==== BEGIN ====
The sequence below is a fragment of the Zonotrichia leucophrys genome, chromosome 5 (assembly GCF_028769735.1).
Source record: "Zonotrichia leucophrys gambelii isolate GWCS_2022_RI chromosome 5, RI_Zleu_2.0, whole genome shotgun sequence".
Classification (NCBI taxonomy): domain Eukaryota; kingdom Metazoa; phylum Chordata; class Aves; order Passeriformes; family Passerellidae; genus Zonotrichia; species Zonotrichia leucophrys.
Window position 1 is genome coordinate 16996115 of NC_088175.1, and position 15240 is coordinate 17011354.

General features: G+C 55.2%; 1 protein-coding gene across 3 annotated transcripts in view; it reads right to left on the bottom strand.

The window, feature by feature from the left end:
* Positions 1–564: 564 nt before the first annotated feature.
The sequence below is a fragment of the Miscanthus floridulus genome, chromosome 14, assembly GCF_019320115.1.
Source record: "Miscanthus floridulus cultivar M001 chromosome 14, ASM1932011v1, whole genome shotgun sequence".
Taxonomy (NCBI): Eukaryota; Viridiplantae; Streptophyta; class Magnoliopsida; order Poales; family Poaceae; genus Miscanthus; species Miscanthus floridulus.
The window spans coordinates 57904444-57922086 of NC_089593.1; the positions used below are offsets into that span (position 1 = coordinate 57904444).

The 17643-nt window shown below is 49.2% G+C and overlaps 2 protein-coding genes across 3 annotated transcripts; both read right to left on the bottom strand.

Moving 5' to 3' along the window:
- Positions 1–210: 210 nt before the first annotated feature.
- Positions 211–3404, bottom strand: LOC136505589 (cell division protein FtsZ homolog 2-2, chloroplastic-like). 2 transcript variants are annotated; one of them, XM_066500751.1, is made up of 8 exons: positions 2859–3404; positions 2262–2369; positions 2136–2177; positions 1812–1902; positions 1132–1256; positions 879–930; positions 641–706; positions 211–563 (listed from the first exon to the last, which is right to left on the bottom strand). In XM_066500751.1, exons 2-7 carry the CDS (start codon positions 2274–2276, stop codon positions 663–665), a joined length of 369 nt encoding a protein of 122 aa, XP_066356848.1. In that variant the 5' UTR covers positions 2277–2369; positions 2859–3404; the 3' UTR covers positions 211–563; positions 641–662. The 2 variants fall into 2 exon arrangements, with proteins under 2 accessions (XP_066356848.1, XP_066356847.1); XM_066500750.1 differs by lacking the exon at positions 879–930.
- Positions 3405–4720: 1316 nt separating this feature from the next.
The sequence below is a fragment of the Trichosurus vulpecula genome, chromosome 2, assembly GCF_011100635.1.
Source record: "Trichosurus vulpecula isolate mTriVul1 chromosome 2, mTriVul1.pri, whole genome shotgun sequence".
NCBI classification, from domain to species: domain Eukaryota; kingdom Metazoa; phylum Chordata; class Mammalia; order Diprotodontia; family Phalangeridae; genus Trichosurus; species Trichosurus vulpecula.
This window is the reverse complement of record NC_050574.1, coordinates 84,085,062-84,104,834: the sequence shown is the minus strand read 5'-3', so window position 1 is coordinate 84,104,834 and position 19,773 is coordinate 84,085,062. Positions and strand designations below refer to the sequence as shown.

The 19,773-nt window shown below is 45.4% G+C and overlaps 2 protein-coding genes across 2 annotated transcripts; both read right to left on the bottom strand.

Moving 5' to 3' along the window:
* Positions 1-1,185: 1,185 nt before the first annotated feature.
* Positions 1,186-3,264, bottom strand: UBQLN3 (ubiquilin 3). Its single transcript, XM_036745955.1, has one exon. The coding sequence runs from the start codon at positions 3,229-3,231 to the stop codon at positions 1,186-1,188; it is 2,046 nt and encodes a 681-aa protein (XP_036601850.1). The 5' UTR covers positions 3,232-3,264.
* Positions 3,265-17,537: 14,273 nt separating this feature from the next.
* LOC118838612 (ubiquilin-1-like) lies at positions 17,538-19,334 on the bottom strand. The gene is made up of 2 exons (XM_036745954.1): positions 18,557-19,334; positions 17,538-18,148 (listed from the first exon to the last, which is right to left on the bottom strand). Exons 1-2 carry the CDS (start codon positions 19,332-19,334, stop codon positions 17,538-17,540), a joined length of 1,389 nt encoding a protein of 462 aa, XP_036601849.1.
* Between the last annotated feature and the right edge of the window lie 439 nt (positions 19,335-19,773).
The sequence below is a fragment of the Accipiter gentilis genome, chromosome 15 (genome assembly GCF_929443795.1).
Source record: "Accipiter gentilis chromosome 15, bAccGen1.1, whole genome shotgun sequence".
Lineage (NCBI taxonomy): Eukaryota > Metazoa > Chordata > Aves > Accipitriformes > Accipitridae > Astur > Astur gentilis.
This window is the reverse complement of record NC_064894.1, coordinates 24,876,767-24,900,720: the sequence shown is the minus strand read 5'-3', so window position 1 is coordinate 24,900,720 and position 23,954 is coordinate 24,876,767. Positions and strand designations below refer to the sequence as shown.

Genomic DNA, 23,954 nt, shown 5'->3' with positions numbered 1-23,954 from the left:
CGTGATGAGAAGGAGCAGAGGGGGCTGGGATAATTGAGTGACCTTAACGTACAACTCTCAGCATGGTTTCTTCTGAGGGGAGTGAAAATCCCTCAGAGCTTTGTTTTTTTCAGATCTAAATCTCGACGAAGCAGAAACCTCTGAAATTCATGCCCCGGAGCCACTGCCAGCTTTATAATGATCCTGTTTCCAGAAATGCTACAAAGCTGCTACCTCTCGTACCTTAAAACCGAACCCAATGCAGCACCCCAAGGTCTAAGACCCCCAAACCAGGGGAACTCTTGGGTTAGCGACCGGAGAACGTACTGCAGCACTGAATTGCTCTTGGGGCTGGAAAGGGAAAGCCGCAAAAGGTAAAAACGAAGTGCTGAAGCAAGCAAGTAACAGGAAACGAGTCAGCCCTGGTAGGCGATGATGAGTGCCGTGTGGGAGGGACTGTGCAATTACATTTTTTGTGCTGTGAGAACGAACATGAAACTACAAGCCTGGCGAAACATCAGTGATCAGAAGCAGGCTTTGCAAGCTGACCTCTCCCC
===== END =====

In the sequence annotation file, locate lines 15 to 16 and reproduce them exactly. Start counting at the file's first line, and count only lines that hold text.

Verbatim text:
- Positions 211–3404, bottom strand: LOC136505589 (cell division protein FtsZ homolog 2-2, chloroplastic-like). 2 transcript variants are annotated; one of them, XM_066500751.1, is made up of 8 exons: positions 2859–3404; positions 2262–2369; positions 2136–2177; positions 1812–1902; positions 1132–1256; positions 879–930; positions 641–706; positions 211–563 (listed from the first exon to the last, which is right to left on the bottom strand). In XM_066500751.1, exons 2-7 carry the CDS (start codon positions 2274–2276, stop codon positions 663–665), a joined length of 369 nt encoding a protein of 122 aa, XP_066356848.1. In that variant the 5' UTR covers positions 2277–2369; positions 2859–3404; the 3' UTR covers positions 211–563; positions 641–662. The 2 variants fall into 2 exon arrangements, with proteins under 2 accessions (XP_066356848.1, XP_066356847.1); XM_066500750.1 differs by lacking the exon at positions 879–930.
- Positions 3405–4720: 1316 nt separating this feature from the next.